Over the coming weeks, our state legislators will debate the contents of Gov. Scott Walker’s budget proposal and establish a version to be considered for approval by the Senate and Assembly.

Assuming there is agreement between these branches of our state government, the governor may be in position to sign the budget bill by mid-June. Between now and then, however, much in the proposed budget remains uncertain for K-12 education.

The governor’s budget proposal includes a rollback of $150 per student in categorical aid for the first year of the budget. If the budget were signed in the form that it is today, our Board of Education will need to account for nearly $1 million less in student aid next year.

At the same time that school districts are finding ways to reduce their 2015-16 budgets by $150 per student, the governor’s budget proposal expands the funding for private school vouchers while legislators are unable to agree on uniform accountability measures for all taxpayer-funded schools. Testing requirements, report card ratings and consequences for perennially low-performing schools are areas in which the Senate and Assembly remain at odds with one another.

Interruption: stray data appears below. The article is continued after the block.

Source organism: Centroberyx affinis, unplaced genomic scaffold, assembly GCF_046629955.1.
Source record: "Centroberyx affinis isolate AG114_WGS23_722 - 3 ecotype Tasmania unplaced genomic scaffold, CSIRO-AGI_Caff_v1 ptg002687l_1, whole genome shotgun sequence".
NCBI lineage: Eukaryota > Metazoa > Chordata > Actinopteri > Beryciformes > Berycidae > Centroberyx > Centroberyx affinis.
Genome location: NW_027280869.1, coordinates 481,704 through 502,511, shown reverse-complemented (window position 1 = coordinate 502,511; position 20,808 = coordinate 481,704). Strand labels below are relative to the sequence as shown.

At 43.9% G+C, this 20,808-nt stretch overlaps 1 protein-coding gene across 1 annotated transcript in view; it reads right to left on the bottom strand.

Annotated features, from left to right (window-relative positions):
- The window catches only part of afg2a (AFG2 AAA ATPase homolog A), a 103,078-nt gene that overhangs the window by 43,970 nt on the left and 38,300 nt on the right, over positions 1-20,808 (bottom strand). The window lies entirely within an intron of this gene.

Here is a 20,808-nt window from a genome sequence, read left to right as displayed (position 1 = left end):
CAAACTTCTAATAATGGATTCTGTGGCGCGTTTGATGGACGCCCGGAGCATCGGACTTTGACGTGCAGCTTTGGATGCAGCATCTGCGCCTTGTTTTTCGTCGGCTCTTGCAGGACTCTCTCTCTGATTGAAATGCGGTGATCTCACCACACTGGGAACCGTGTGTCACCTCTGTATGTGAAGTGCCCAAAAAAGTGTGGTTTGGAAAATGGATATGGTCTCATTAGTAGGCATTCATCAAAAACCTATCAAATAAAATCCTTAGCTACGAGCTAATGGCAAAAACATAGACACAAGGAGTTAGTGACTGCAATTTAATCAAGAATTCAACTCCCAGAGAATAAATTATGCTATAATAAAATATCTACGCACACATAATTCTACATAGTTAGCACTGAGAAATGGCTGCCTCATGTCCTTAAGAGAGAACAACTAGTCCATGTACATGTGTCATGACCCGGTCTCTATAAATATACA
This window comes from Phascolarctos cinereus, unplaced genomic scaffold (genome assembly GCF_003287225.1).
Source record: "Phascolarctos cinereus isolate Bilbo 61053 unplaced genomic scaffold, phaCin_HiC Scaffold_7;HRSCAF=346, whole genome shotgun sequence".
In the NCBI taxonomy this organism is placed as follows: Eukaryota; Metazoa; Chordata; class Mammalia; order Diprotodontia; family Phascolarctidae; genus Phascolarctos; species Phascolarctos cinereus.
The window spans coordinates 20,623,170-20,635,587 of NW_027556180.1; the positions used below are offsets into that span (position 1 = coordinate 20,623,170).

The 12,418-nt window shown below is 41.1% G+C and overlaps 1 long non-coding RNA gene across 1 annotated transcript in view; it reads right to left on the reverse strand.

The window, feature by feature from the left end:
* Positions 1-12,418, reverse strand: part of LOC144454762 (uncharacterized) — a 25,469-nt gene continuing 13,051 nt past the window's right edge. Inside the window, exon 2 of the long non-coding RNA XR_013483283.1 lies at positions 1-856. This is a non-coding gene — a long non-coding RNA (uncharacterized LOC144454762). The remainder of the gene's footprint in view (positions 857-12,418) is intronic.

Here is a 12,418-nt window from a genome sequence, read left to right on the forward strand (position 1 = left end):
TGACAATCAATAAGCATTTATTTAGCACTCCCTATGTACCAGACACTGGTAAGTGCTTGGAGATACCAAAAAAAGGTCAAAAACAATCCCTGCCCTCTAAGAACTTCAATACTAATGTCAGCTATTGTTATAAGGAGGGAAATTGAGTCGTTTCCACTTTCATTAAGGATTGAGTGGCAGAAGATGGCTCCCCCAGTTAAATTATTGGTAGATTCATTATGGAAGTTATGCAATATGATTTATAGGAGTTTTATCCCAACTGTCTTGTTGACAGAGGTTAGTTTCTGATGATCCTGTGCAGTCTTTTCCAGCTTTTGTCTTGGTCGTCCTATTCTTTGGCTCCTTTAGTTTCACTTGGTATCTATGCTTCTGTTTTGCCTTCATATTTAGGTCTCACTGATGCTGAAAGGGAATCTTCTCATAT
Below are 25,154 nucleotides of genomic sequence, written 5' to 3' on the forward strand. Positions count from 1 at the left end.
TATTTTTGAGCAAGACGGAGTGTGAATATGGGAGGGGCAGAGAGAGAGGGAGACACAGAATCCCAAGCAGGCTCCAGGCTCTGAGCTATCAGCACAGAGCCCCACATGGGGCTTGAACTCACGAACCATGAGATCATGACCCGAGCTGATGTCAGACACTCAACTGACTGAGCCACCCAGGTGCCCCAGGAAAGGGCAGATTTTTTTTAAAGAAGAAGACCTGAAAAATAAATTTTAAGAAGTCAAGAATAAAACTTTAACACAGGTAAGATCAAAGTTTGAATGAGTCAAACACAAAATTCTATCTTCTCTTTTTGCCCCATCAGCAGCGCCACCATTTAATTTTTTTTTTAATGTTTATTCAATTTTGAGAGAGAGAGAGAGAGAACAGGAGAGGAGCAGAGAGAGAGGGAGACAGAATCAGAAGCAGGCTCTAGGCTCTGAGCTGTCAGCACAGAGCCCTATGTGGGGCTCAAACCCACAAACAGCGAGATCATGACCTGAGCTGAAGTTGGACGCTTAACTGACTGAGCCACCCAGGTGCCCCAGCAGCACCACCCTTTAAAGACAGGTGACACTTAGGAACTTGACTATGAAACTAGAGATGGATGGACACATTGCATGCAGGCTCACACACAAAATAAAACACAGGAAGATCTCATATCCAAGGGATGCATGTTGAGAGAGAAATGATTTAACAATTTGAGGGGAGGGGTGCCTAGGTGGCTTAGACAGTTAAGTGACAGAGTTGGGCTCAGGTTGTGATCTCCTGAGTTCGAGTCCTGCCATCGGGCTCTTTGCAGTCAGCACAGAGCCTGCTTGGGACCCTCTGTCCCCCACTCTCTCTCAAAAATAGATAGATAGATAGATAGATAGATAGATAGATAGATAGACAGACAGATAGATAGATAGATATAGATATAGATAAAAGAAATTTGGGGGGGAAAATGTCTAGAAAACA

Moreover, there is a scurry of discussion regarding the new Badger exams, which are currently being administered across the state. The governor’s budget proposal prohibits the use of these tests after one year and requires the Department of Public Instruction to adopt new tests to be used for the 2016-17 school year.

Because of this change, lawmakers are considering an “accountability holiday,” ensuring that the test results from this year’s administration not be used for the state’s report cards or employee evaluations next year.

Based on my classroom visits this spring, you can be certain of something even more important. Despite the efforts in Madison to reduce funding to Wisconsin’s great public schools; despite expanding a voucher program without equal accountability systems; and despite the abrupt effort to change the state’s required testing system; there is but one thing that remains certain in this milieu: Our educators remain steadfast in their commitment to children. To that, I say thank you.

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Randy Nelson is superintendent of the La Crosse School District.

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